Meetings are an important part of day to day business so it is essential they are run efficiently; time is a precious resource and no one wants their time wasted. Whether you are organising meetings, or simply attending them, you owe it to yourself to become more effective at this professional skill. We have pulled together some top tips to help you run your meetings more efficiently so you get the most out of your business meetings.
Make Your Objective Clear
Before you send that calendar invite, ask yourself: What do I want to accomplish from this meeting? A meeting must have a specific and defined purpose to be successful. You are taking up another person’s time as well as your own so make sure you get the outcome you desire. Think about what you would like to achieve by the end of the meeting:
- Do you want a decision?
- Are you getting status reports?
- Do you want to generate ideas?
- Are you making plans?
- Are you communicating something?
If you’re the meeting organiser, make sure you prepare a written agenda and circulate it with attendees at least one day in advance. The usual format is a bullet point list with topics to be discussed; you can also provide background information on the agenda so everyone attending has the same information. For frequently held meetings such as weekly status meetings, create a meeting template to save time.
Review the Attendee List
People have very busy schedules and things can come up; it’s a good idea to confirm who is still able to attend the day before a meeting. If you discover any of the key decision makers can no longer make it, reschedule the meeting for a later date.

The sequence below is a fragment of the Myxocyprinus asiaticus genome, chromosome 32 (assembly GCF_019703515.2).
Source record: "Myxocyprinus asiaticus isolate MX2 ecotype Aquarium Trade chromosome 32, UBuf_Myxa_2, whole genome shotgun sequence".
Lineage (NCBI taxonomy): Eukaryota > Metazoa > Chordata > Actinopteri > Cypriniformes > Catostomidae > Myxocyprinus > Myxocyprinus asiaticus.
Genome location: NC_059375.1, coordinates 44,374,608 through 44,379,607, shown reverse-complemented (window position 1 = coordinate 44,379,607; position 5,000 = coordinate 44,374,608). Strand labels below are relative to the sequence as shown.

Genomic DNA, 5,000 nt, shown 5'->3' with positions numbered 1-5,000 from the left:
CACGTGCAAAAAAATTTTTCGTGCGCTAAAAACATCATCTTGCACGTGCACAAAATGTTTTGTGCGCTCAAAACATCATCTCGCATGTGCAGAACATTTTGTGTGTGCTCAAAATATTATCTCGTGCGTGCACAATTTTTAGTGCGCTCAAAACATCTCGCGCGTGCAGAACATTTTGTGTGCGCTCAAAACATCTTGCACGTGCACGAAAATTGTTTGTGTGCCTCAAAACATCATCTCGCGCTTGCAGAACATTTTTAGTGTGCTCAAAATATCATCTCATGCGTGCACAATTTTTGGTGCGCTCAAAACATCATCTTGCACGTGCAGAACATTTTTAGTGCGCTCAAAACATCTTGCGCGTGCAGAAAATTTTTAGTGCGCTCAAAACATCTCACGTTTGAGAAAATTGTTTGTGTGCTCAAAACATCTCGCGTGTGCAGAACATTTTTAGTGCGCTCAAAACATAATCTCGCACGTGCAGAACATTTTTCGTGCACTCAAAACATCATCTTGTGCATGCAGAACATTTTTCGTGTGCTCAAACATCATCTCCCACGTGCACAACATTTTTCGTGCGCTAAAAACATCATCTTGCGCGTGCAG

This can be a tricky rule to enforce but by banning phones, computers and iPads, you know the attendees will be truly focused and more likely to contribute to the discussion. If people have access to their gadgets you’ll find they are emailing or surfing the web, rather than concentrating on the meeting.
Watch the Clock
People appreciate when you understand their time is valuable so make sure you’re someone who starts and ends meetings promptly. When nobody takes charge of managing time, it’s easy to become careless and unfocused.
Stay on Topic
It can be easy to go off on a tangent when someone brings up a valid point but it’s not part of the meeting agenda. A good process to follow to avoid this is:
- At the beginning of the meeting, explain the focus of the meeting is the agenda points listed, and that any other important points will be noted and reviewed at a later date
- Keep the meeting agenda in front of you as a guide
- Run through each agenda item in order
- Monitor and contribute to the discussion
- When someone raises an interesting point, which does not relate to the agenda, note down the item, include it in the meeting minutes and arrange for it to be discussed at a future meeting
Leave the last few minutes of every meeting to discuss the next steps. This discussion should include deciding who is responsible for what, and what the deadlines are. Send out the meeting minutes to all who attended within 24 hours after the meeting; documenting the responsibilities given, action points delegated and any assigned deadlines.
Meetings can be a valuable and productive business tool if you take the steps to make them so; they can be used to make decisions, get status updates on projects and to generate new ideas. However, if you do not have a clear agenda for the meeting, or don’t stick to the topics, you may not get the outcome you would have liked from the meeting. Following the agenda points and watching the clock will help attendees to focus, and if possible, banning technology will also limit any distractions. Meetings are an essential part of day to day business so being able to run meetings efficiently is an important skill to have.